Doors of imagination

"Doors of imagination" Continued...

Issue: "He's in," Sept. 22, 2007

CHEANEY: I loved biography, historical and realistic fiction, fairy tales. Since my books are all realistic and historical (except the last one, which isn't historical-whether it's realistic or not is up to the reader), I would have gobbled them up as a kid.

WORLD: Describe your writing process?

CHEANEY: I start with a setting (time and place), a handful of characters, and a very vague idea of where I want to end up. The first draft is excruciating; it's like bulldozing a field of rocks uphill. Once the story is in place, I can look back and see a loamy plowed slope, ready to revise. Oh, joy! It's all downhill from there.

WILSON: I have an idea. I chew on it a lot (picture a cow with its cud), mentally changing action or characters, flavor or setting. Then I mess around with a first chapter, trying to match what's in my head. Once that feels right, writing becomes a sprint. I start pounding, usually at night, until I have scratched my own itchy story-grip and a first draft is born. Then the grind begins-editing, slashing, burning, reworking.

WORLD: Kids always ask me how I get my ideas. So what inspired your stories?

CHEANEY: I like to say that I don't get ideas; ideas get me. Which is a cute turn of phrase, but also mostly true.

WILSON: They start with anything-a phrase, a character, a texture. The opening line for Leepike came while I was brushing my teeth. I wrote it down and it brought a paragraph along to keep it company. And then a page. And then a chapter. The content is often shaped by reading I did as a kid. I really enjoy borrowing (stealing) from the classics. The Odyssey and Tom Sawyer both contributed heavily to Leepike.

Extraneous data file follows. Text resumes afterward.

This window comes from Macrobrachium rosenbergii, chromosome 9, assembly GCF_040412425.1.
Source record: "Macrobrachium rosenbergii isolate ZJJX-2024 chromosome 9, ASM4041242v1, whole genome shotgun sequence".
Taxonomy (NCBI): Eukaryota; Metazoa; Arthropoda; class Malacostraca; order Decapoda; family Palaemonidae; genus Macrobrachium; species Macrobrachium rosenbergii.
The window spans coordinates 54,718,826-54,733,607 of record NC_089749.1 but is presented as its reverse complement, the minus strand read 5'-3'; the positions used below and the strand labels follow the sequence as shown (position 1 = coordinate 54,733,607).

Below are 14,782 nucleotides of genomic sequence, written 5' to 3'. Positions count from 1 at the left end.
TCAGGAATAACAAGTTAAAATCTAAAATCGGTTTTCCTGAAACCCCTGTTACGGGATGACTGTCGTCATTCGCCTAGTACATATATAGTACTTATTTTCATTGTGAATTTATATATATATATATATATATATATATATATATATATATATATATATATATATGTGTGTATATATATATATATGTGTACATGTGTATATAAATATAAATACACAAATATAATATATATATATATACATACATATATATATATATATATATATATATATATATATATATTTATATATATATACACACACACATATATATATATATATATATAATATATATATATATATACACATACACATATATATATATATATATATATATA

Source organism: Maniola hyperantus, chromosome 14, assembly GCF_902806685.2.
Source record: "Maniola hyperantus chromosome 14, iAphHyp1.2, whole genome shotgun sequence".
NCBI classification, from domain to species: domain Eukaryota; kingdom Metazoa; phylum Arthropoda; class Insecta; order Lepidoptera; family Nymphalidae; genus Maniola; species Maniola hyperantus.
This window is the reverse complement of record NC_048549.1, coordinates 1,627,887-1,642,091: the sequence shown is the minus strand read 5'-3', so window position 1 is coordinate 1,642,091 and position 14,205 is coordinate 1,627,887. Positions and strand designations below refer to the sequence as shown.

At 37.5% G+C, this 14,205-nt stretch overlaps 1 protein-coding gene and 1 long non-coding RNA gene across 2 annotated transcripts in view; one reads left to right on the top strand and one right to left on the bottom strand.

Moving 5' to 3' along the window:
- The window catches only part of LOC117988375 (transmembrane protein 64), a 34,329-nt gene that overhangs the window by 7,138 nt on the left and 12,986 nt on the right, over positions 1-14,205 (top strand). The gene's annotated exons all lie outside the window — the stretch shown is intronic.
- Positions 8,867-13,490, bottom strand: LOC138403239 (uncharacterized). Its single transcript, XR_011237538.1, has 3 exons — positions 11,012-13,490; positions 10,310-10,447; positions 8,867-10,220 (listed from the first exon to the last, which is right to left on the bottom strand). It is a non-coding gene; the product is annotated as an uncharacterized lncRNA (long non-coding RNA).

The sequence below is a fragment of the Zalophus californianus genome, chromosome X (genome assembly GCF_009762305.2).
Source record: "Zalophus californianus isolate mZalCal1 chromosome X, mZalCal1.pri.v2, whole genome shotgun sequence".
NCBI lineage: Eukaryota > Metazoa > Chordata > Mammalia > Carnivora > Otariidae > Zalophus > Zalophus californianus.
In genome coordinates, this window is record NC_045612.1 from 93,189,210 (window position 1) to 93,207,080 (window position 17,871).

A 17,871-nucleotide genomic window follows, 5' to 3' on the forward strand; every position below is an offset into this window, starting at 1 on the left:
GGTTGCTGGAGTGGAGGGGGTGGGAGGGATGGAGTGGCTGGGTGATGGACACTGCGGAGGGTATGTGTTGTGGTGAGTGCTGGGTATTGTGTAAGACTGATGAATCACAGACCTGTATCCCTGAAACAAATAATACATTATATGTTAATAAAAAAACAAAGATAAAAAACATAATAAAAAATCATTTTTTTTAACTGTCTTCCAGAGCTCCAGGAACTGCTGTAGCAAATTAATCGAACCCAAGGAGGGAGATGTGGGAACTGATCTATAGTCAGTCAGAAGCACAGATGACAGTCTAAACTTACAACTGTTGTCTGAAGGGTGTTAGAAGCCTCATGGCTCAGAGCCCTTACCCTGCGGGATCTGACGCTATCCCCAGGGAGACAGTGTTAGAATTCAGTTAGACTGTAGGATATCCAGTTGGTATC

WORLD: What's the most frustrating thing about being a writer?

WILSON: Not being able to turn the page to find out what happens next. That and the long wait between finishing the book and having it hit shelves.

CHEANEY: Once that idea gets me, I have to decide what to do with it. This world just teems with plot elements, characters, and themes; I'm terrified I'll pick the wrong ones, or head off in the wrong direction. My five unpublished manuscripts testify that this is no idle fear.

WORLD: What about writing brings you the most satisfaction?

CHEANEY: The final page.

WILSON: I think the best part is watching readers fall in love with characters and then take them away from me, making them part of their own imaginations. Once the book is out there, I have no ownership. The characters are wandering around in the minds of readers and I get left behind. I love that.

WORLD: If you had to give one piece of advice to an aspiring writer, what would it be?

CHEANEY: Writers tend to be passive observers, so take advantage of that rather unappealing trait. Look around you. Take notes. Incorporate real people, real details, real stuff into your stories. I tell conference attendees that they can't improve on God. His teeming creation, that frustrates and delights me so much, far exceeds anything I could make up.

WILSON: How about one package of advice? Love words. Love people and life. Read. Write (you'd think that would be obvious, but it's not). Copy what you see. And remember that it's not about you. You're trying to make something for other people to taste and own and enjoy. It's like cooking for a crowd.

Susan Olasky
Susan Olasky

Susan pens book reviews and other articles for WORLD as a senior writer and has authored eight historical novels for children. Susan and her husband Marvin live in Asheville, N.C. Follow Susan on Twitter @susanolasky.


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